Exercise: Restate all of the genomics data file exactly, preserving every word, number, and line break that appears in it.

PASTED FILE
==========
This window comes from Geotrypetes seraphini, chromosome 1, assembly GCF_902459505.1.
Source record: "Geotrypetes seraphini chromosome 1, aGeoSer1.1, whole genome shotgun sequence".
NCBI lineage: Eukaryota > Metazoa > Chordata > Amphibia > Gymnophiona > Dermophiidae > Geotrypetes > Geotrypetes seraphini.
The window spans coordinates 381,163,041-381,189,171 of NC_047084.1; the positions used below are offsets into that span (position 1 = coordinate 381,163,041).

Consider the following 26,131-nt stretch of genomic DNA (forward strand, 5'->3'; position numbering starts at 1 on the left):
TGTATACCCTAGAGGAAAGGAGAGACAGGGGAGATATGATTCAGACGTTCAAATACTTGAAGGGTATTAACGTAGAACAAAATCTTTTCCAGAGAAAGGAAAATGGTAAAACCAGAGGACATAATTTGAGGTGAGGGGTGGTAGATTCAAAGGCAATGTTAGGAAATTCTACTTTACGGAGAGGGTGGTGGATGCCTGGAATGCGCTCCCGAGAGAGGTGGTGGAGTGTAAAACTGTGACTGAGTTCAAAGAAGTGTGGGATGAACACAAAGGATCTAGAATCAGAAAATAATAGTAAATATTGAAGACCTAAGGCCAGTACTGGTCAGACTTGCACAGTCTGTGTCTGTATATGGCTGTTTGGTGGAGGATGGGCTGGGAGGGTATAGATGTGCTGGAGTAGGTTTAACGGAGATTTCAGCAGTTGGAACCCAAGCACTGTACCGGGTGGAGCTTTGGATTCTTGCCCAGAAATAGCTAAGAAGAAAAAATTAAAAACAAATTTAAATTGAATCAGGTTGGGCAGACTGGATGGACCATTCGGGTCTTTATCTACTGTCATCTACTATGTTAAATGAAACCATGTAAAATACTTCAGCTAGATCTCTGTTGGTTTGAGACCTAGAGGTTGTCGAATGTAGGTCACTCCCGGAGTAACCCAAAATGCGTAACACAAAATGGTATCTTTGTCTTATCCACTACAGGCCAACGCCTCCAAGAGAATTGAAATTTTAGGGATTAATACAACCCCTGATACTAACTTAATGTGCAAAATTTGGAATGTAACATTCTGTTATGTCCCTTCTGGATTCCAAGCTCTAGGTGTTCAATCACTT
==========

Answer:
This window comes from Geotrypetes seraphini, chromosome 1, assembly GCF_902459505.1.
Source record: "Geotrypetes seraphini chromosome 1, aGeoSer1.1, whole genome shotgun sequence".
NCBI lineage: Eukaryota > Metazoa > Chordata > Amphibia > Gymnophiona > Dermophiidae > Geotrypetes > Geotrypetes seraphini.
The window spans coordinates 381,163,041-381,189,171 of NC_047084.1; the positions used below are offsets into that span (position 1 = coordinate 381,163,041).

Consider the following 26,131-nt stretch of genomic DNA (forward strand, 5'->3'; position numbering starts at 1 on the left):
TGTATACCCTAGAGGAAAGGAGAGACAGGGGAGATATGATTCAGACGTTCAAATACTTGAAGGGTATTAACGTAGAACAAAATCTTTTCCAGAGAAAGGAAAATGGTAAAACCAGAGGACATAATTTGAGGTGAGGGGTGGTAGATTCAAAGGCAATGTTAGGAAATTCTACTTTACGGAGAGGGTGGTGGATGCCTGGAATGCGCTCCCGAGAGAGGTGGTGGAGTGTAAAACTGTGACTGAGTTCAAAGAAGTGTGGGATGAACACAAAGGATCTAGAATCAGAAAATAATAGTAAATATTGAAGACCTAAGGCCAGTACTGGTCAGACTTGCACAGTCTGTGTCTGTATATGGCTGTTTGGTGGAGGATGGGCTGGGAGGGTATAGATGTGCTGGAGTAGGTTTAACGGAGATTTCAGCAGTTGGAACCCAAGCACTGTACCGGGTGGAGCTTTGGATTCTTGCCCAGAAATAGCTAAGAAGAAAAAATTAAAAACAAATTTAAATTGAATCAGGTTGGGCAGACTGGATGGACCATTCGGGTCTTTATCTACTGTCATCTACTATGTTAAATGAAACCATGTAAAATACTTCAGCTAGATCTCTGTTGGTTTGAGACCTAGAGGTTGTCGAATGTAGGTCACTCCCGGAGTAACCCAAAATGCGTAACACAAAATGGTATCTTTGTCTTATCCACTACAGGCCAACGCCTCCAAGAGAATTGAAATTTTAGGGATTAATACAACCCCTGATACTAACTTAATGTGCAAAATTTGGAATGTAACATTCTGTTATGTCCCTTCTGGATTCCAAGCTCTAGGTGTTCAATCACTT